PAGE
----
Photo by Kristin Barlowe
It’s always a risk to set up a co-write. You never know how it might turn out. You can dream up combinations — you might admire someone’s work and think you’d make good collaborators or at least co-conspirators because of a perceived kindred spirit. But the outcome depends on many uncontrollable factors, not the least of which is the level of magic in the room at the hour you face one another to try to discover the form of something brand new and special.
Matraca Berg, Hayes Carll, and I sat down in Matraca’s living room one summer afternoon a few years ago. The three of us were writing together for the first time. It ended up working out for us, so maybe there was indeed some fairy dust in the air. After only a few minutes of catching up, we sat down with our guitars and Matraca said, “I’ve been thinking about this title, ‘Jesus and Elvis.’”
Everyone liked it. We started throwing around lyric ideas, talking about where it could go, and how to draw the parallels. I suggested it might be a waltz. We decided it wasn’t. Hayes started finger picking around on a chord progression. Matraca started singing what ended up being the chorus. We had a new song before 6 p.m. and celebrated with a few beers and with Matraca’s husband, the singer-songwriter and Nitty Gritty Dirt Band member Jeff Hanna, on their back porch. I should mention he liked it first.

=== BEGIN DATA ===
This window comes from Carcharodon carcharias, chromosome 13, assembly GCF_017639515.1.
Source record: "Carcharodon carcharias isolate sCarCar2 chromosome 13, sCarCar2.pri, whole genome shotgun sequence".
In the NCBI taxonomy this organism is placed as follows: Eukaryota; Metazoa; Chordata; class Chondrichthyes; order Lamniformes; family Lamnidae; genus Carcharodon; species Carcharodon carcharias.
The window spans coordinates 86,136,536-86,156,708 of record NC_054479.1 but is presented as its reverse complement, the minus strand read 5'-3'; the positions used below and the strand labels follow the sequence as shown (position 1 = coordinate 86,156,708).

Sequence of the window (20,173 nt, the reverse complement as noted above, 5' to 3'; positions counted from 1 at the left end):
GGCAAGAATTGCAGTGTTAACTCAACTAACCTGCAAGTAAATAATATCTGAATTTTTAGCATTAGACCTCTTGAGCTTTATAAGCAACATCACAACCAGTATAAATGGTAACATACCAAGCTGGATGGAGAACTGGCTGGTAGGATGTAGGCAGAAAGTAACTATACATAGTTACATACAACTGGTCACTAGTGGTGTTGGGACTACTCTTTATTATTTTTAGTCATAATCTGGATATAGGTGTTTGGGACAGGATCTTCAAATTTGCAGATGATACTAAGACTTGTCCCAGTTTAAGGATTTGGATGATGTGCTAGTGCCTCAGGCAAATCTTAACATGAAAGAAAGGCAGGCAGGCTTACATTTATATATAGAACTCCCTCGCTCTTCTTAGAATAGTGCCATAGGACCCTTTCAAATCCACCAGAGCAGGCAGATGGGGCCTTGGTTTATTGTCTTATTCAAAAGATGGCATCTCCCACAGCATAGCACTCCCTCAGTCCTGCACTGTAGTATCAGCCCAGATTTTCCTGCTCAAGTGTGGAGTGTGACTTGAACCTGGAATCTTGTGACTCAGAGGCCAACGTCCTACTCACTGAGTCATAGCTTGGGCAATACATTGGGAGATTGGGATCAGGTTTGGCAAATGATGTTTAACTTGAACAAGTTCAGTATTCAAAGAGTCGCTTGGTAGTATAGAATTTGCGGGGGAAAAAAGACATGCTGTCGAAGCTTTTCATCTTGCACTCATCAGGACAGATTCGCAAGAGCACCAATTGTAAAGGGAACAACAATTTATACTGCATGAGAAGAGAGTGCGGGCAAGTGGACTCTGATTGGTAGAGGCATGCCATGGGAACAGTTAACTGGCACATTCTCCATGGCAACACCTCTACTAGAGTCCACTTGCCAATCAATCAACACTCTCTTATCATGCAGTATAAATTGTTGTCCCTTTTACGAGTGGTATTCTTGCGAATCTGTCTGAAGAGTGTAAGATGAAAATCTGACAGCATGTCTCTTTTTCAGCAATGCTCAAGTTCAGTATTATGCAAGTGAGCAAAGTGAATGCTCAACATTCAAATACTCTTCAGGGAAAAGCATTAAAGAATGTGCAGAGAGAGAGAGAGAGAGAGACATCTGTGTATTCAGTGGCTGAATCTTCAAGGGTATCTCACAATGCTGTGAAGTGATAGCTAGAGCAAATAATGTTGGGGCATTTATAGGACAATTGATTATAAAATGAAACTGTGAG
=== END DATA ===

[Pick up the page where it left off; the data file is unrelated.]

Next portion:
If you write songs for long enough, you eventually figure out that not every one you finish is exceptional. In fact, most writers will tell you that at least half of what they write falls into that category.... Sign In to Keep Reading